I knew of Moon Studios’ Ori and the Blind Forest was a beautiful and challenging game with a “Metroidvania” structure. I knew all of those facts before playing it and yet I was still surprised by it.
I was sold on Ori by the few early trailers I gleaned from the Microsoft’s tradeshow appearances. The trailers showed a wonderfully animated action adventure game not unlike Dust: An Elysian Tale. What the trailers failed to convey was the game’s cohesion. After the first ten minutes or so, it was apparent there was high level craftsmanship at work here. The different pieces — like the music, the visuals and the game mechanics — complimented each other perfectly.
I was introduced to Ori and his adopted mother, Naru, through a warm and fuzzy opening. It didn’t take long for that warmth to turn grim as the surrounding forest suddenly withered away many lives along the way including Naru’s. Ori wasn’t alone for long though. With the help of a mysterious spirit named Sein, Ori embarked on a journey to restore the forest and the surrounding lands to their former glory.
The story was told through beautiful cutscenes and never overstayed their welcome. I found Ori’s tale heartwarming like Disney’s The Lion King which isn’t surprising when the creators went out of their way to specifically name that movie as a source of inspiration.
Similar to The Lion King video game, Ori was a game that was more challenging than its visual aesthetic would indicate. It wasn’t an a pleasant stroll through a forest. I had well over 200 deaths by the end of the game but not a single moment of frustration. There were challenging platforming segments that would not be out of place in Super Meat Boy. And like with Super Meat Boy, Ori curbed frustration with liberal checkpointing and super quick game reloads.
In Ori, the developers gave me the ability to create checkpoints (or Soul Links as they’re called) at any safe spot. Hurdle a few obstacles, create a checkpoint. Hurdle a few more, create another. It was like they gave me the ability to quick save and load but with the checks and balances to not screw myself over.
The only spots where they didn’t allow checkpointing were the infamous escape sequences where I was given what I would call platforming exams. I was forced to cobble together all that I learned up to that point into one minute long uninterrupted escape sequence. They were tough and I racked up a large number of deaths but they didn’t feel cheap. I learned after each death and essentially employed trial and error through all three “exams”.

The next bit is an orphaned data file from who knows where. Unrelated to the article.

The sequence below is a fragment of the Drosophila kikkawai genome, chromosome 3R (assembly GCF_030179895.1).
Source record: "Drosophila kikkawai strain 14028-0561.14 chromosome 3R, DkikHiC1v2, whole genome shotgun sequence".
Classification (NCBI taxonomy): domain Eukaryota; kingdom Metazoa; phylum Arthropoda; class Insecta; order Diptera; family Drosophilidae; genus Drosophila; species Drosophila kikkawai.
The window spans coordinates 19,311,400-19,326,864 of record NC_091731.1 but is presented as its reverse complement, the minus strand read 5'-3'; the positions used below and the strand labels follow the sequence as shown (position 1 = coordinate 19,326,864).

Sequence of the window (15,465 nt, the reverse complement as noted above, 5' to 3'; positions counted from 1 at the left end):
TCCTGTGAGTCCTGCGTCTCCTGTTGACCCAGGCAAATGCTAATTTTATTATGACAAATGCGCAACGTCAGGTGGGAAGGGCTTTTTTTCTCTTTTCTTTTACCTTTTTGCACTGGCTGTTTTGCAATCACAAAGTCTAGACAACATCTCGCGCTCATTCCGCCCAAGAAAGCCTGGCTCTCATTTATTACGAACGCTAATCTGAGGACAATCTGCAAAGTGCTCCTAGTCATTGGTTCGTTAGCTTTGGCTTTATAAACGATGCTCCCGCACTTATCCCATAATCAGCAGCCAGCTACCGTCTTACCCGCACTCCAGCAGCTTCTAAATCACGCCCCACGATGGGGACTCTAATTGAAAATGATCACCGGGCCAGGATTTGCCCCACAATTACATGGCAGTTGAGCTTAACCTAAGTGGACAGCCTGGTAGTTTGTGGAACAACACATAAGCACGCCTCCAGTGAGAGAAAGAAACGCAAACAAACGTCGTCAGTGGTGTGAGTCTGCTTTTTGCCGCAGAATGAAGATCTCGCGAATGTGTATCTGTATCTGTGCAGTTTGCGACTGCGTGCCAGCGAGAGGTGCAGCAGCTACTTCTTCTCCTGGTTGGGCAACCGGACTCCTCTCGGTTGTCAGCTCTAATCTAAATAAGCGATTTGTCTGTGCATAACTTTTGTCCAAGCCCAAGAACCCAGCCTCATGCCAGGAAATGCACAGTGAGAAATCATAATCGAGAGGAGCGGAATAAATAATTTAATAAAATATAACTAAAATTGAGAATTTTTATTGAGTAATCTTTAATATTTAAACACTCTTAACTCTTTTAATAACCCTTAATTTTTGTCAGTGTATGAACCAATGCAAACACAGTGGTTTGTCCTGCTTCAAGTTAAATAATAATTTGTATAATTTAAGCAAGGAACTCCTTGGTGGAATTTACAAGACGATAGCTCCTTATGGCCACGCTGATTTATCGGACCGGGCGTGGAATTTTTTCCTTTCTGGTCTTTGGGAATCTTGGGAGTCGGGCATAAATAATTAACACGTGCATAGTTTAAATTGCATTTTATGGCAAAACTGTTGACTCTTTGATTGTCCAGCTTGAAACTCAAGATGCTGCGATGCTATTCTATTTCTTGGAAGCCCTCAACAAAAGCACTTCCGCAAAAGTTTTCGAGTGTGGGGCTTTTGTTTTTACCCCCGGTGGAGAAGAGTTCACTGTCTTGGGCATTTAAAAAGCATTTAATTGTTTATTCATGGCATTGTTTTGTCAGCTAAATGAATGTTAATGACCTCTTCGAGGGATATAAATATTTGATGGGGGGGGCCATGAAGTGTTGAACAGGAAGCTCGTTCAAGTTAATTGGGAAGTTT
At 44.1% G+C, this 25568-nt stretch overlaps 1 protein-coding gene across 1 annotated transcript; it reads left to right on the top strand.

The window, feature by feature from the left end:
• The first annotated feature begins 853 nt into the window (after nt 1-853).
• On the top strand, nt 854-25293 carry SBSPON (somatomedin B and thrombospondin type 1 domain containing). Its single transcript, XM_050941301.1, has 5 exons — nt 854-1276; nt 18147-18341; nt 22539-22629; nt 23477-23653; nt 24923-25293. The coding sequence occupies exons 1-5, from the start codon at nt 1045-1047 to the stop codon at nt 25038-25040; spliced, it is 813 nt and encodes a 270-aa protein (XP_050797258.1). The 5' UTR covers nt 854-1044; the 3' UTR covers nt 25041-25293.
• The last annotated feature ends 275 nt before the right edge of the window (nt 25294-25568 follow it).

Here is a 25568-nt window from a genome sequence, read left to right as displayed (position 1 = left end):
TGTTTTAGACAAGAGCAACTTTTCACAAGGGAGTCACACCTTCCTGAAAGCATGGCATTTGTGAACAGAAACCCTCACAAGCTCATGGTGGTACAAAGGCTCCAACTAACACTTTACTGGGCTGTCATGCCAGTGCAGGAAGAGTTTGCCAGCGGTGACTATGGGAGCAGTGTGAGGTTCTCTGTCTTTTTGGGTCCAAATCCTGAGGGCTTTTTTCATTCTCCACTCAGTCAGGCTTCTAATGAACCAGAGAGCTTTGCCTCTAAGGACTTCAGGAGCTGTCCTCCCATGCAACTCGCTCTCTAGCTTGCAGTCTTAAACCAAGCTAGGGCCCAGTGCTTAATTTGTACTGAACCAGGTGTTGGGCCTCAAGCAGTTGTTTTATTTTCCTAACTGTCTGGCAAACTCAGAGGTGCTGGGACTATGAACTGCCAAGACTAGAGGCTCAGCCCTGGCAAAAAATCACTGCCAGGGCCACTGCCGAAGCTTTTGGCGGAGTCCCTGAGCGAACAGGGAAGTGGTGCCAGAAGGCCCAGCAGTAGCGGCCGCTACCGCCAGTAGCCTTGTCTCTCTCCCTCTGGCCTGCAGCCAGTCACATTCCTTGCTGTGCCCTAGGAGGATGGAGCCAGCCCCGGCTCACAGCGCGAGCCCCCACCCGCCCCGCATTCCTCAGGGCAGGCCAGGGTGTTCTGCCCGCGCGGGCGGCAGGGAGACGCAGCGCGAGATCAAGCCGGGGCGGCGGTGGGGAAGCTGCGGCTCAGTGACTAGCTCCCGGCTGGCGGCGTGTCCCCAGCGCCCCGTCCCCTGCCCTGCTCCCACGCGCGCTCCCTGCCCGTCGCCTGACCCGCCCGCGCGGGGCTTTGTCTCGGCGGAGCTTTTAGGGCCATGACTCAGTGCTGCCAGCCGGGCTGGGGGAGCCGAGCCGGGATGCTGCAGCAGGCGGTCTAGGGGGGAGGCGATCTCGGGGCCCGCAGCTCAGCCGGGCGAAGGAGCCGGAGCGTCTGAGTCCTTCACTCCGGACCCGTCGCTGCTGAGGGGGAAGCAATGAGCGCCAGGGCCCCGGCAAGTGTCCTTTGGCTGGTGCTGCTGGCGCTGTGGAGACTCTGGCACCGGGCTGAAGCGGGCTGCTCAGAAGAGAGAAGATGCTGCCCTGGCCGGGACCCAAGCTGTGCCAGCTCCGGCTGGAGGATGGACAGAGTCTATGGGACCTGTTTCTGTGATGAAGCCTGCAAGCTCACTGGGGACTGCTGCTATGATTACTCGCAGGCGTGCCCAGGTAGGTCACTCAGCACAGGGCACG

Despite the challenge, I still took the time to smell the roses along the way. I relished every new section and soaked in the detailed multi-layer backgrounds. I loved the music and how it carried a common theme throughout its numerous tracks. I was fixated with details on the levels themselves, keeping an eye out for secrets but also nifty touches like how the water reacted with Ori. Don’t ask me why but I was very impressed by the water in this game.
Before I wrap this all up, I want to give the music more love. It was the perfect fit for this game and it’s the piece that tied the entire package together. No matter what the situation was, the notes were there on cue. It punctuated each of those escape sequences with an elated relief and accomplishment. And it cushioned sadder moments with slower but familiar tones. I simply adored it all.
I imagine Ori and the Blind Forest as the logical succession of Super Nintendo side scrolling action adventure games that were so prevalent then. The developers over at Moon Studios drew inspiration from notable sources but they made something refreshing and wholly their own. Having just finished Axiom Verge, I thought I would burn out on a similarly structured game like Ori but that wasn’t the case at all. In fact, where I felt a little genre fatigue by the end of Axiom Verge: I felt revitalized with Ori. What an exceptional game. It’s just a shame that I couldn’t go back to find those two remaining collectibles.
I love it